“Ruiz to me represents more of the same,” Bettman said. “The majority of councilors defended the status quo into the future.” — Alan Pittman
SCHOOL SEGREGATION GETS WORSE
In 2005 Eugene schools Superintendent George Russell reported that “elitist” alternative schools had concentrated well off and white kids, leaving neighborhood schools “poorer and browner.”
Eastside Alternative Elementary school was criticized as one of the chief cherry pickers of the white and wealthy kids and told that it must increase its diversity.
But the opposite has happened.
“Each year your number of Free/Reduced Lunch has decreased. Your percentage of minorities has decreased,” said school board member Beth Gerot to Eastside officials at a Jan. 30 meeting.
Over the past three years, Eastside reported that its percentage of Free/Reduced Lunch (FRL is a common measure of poorer children) had dropped in half, from 8 percent to 4 percent. The percentage of minority children had dropped from 17 percent to 16 percent.
“It is true,” said Eastside Principal Scott Marsh of the declining diversity numbers. Marsh and other Eastside teachers and parents blamed the lack of diversity on the surrounding south Eugene neighborhoods from which Eastside draws.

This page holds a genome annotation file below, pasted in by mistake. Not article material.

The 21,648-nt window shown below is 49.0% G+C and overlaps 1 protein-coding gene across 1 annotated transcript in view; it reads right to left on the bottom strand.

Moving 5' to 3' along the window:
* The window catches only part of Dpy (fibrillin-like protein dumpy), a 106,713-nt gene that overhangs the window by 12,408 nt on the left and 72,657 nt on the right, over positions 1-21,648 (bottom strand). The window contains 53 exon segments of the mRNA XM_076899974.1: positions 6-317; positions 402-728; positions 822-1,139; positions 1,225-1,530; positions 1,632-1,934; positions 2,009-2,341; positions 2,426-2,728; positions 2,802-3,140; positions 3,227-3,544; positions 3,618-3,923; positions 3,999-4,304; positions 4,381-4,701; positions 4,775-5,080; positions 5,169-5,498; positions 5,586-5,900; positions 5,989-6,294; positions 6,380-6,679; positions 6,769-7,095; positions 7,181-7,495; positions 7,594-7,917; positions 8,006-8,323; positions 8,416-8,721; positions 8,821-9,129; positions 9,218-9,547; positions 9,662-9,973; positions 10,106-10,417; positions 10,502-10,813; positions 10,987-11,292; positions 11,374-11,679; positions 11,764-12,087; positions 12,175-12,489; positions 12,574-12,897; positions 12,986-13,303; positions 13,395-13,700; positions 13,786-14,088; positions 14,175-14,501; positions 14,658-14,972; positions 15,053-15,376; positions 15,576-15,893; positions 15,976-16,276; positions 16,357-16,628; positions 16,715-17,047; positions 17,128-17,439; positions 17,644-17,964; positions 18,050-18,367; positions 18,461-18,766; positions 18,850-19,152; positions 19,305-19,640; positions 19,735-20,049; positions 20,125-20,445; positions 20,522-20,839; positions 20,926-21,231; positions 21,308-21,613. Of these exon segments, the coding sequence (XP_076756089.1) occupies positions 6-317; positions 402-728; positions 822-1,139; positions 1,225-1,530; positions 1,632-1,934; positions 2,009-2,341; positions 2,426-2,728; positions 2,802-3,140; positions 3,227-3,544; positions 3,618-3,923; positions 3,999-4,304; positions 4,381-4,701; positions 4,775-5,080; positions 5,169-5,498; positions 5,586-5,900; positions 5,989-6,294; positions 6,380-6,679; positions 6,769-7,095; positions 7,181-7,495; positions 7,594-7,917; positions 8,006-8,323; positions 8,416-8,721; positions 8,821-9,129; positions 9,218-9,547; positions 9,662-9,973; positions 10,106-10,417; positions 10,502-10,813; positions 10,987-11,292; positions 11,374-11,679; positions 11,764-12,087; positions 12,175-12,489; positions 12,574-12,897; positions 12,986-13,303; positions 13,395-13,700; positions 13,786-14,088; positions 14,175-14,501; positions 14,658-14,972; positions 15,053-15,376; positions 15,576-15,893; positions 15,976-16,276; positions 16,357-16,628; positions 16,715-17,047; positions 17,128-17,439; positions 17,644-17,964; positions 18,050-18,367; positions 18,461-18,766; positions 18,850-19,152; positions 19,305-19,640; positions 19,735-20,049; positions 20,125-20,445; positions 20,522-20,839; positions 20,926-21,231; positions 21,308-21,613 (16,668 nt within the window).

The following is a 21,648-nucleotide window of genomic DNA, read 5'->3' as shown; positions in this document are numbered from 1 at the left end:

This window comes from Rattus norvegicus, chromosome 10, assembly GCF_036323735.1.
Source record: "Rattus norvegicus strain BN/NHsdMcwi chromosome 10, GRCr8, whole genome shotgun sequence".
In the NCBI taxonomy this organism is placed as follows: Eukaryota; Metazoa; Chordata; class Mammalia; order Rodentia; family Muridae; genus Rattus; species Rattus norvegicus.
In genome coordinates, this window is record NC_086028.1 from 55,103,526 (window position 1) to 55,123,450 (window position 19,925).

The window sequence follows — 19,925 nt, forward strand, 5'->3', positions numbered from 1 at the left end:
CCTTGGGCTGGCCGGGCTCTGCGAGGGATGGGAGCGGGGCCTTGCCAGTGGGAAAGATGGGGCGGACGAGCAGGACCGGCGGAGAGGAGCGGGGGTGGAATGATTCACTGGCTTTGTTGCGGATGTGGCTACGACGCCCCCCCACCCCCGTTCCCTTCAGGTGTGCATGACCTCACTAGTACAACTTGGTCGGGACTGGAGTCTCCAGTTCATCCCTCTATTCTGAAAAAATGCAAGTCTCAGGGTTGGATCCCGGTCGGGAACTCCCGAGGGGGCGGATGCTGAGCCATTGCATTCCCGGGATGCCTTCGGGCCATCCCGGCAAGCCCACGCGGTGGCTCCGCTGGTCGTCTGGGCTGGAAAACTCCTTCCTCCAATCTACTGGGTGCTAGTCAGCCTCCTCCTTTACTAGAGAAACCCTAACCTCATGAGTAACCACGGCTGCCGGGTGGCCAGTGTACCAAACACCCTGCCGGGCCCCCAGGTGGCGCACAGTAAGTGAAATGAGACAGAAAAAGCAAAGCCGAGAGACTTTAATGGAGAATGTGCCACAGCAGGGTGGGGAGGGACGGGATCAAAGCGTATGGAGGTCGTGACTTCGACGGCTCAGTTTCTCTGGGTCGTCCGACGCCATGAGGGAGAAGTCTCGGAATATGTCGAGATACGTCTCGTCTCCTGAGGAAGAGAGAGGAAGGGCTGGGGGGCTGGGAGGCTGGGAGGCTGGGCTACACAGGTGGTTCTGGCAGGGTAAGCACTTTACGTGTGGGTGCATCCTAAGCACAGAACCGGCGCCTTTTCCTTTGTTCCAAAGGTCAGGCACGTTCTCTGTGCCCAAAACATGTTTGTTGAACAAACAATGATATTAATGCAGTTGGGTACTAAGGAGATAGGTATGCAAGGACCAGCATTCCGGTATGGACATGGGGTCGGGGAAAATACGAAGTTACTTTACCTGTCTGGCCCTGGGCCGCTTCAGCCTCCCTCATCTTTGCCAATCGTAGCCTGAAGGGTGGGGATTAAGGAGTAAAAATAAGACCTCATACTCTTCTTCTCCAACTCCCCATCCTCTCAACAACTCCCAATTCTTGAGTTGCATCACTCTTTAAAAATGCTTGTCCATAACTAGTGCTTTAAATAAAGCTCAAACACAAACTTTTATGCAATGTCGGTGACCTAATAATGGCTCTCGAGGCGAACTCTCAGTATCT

But school board member Charles Martinez did not buy that argument. Martinez doubted that the surrounding neighborhood had a parallel trend of growing that much less diverse in the same time period. Martinez said that while he had “hope” that the school was committed to increasing its diversity, he was “dissatisfied” with the results.
State data also call into question the claim that Eastside simply reflects the diversity of its location. Eastside shares its site with the Parker Neighborhood Elementary, which has 36 percent FRL according to state data from 2006.
Eastside is the least economically diverse school in the 4J district, which averages 30 percent FRL according to the state data. Compared to schools state wide, Eastside ranks in the top 3 percent of the least economically diverse public schools in Oregon.
Marsh and other Eastside representatives said they had worked hard on a diversity plan for the school. But school board members questioned why the school had kept the process internal and not invited more diverse members of the community to participate. “Where was the community outside the community of the school?” asked school board member Alicia Hays.
At the same meeting, a majority of school board members told Superintendent Russell that he should consider closing neighborhood schools as well as charter schools to keep Eastside in south Eugene. Friction with Parker had previously caused the board to agree to move the school. The board has earlier ruled out the possibility of closing Eastside, but not of closing neighborhood schools.